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With Larry Ferlazzo

In this EdWeek blog, an experiment in knowledge-gathering, Ferlazzo will address readers’ questions on classroom management, ELL instruction, lesson planning, and other issues facing teachers. Send your questions to lferlazzo@epe.org. Read more from this blog.

Professional Development Opinion

Response: What Educators Wish They Knew When They Began Teaching

By Larry Ferlazzo — April 30, 2016 12 min read
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(This is the first post in a three-part series)

This week’s question is:

Now that you have taught your first year, five years, or are about to retire, what do you wish you had been told or prepared for in the beginning of your career?

There has been an enormous amount of interest in this question, and I’ve been receiving tons of responses of readers. All of them will be shared in the third post in this series, so there is still time to contribute.

Today, Roxanna Elden, Dave Stuart Jr., Julia Thompson and Jennifer Gonzalez share their thoughts. You can listen to a ten-minute conversation I had with Roxanna, Dave and Julia on my BAM! Radio Show. You can also find a list of, and links to, previous shows here.

Before I shared those contributions from my guests, I thought I’d briefly share my own response.

For me, I think a better understanding that life isn’t “either/or” - and neither is life in the classroom - would have been helpful to me. You can be a great believer in discovery or assisted-discovery education, yet sometimes direct instruction is going to be the best way to go. Yes, you want to emphasize intrinsic motivation, but if you have to use a points system on a tough class for awhile, that’s okay, too. Flexibility is key - minimize the number of beliefs you turn into “principles” that can’t be compromised.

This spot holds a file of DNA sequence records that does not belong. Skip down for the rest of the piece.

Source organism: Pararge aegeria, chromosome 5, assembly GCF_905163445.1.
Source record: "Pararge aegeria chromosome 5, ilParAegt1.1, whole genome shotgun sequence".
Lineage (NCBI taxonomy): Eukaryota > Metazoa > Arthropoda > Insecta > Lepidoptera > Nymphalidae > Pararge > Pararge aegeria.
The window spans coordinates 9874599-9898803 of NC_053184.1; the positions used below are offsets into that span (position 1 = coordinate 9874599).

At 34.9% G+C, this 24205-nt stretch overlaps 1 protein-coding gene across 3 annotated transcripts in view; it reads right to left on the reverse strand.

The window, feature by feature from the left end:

Response From Roxanna Elden

Roxanna Elden is a National Board Certified Teacher and the author of See Me After Class: Advice for Teachers by Teachers. More recently, she has created the “Disillusionment Power Pack,” a free, one-month series of emails for new teachers in which she shares journal pages, stories, and insights she would have shared with the first-year-teacher version of herself. Emails begin with signup and arrive every few days for one month. Roxanna has also published a new children’s book, Rudy’s New Human:.

Early in my career, I wish someone had told me early to focus on becoming a good teacher instead of worrying about being a great teacher.

As a new teacher, the sense of needing to be great at everything can be somewhat paralyzing. You’re trying to remember everything you’ve learned and put it into practice in real time, all while making a constant stream of judgment calls you’ve never had to make before. In the process, you get constant reminders of how important your job is. Teachers make all other professions possible! 2 Teach is to touch lives 4ever! And, most importantly, Failure is not an option!

This can be counterproductive.

Think about learning to drive a car. When new drivers first get behind the wheel, we’d never tell them they have to be great. We’d never ask them to win a race, or be better than the other drivers on the road, who represent the unacceptable status quo of driving. And it would certainly be a bad idea to constantly, urgently remind them what’s at stake if they mess up. Luckily, most of us know better than to do this to beginning drivers. Instead, we tell them to stay calm and focus on getting the most important things right. Get to be adequate as fast as possible. Then work on becoming good. Great can wait.

So let me be the first to say it: teachers do not need to be great at everything. We need to be adequate at everything. We need to be good at the things that most affect our classrooms. Then we should strive to be great at a few things that give us that extra spark as teachers.

More specifically: we need to be adequate at things like turning in professional development paperwork and seeming attentive during meetings. We need to be good at classroom management, giving students feedback on their work, and planning lessons.

As we develop the skills above, we can also try to channel the personal strengths that might make us great.

But first, a warning: there are many different traits that can make a great teacher. No one has them all, and some of them can even contradict one another. Whether it’s charisma or creativity, our passion for our subject matter or patience for listening, our authoritative voice or our attention to detail, the aim here is not to be perfect. It is to identify our natural assets and put them to work on behalf of our students.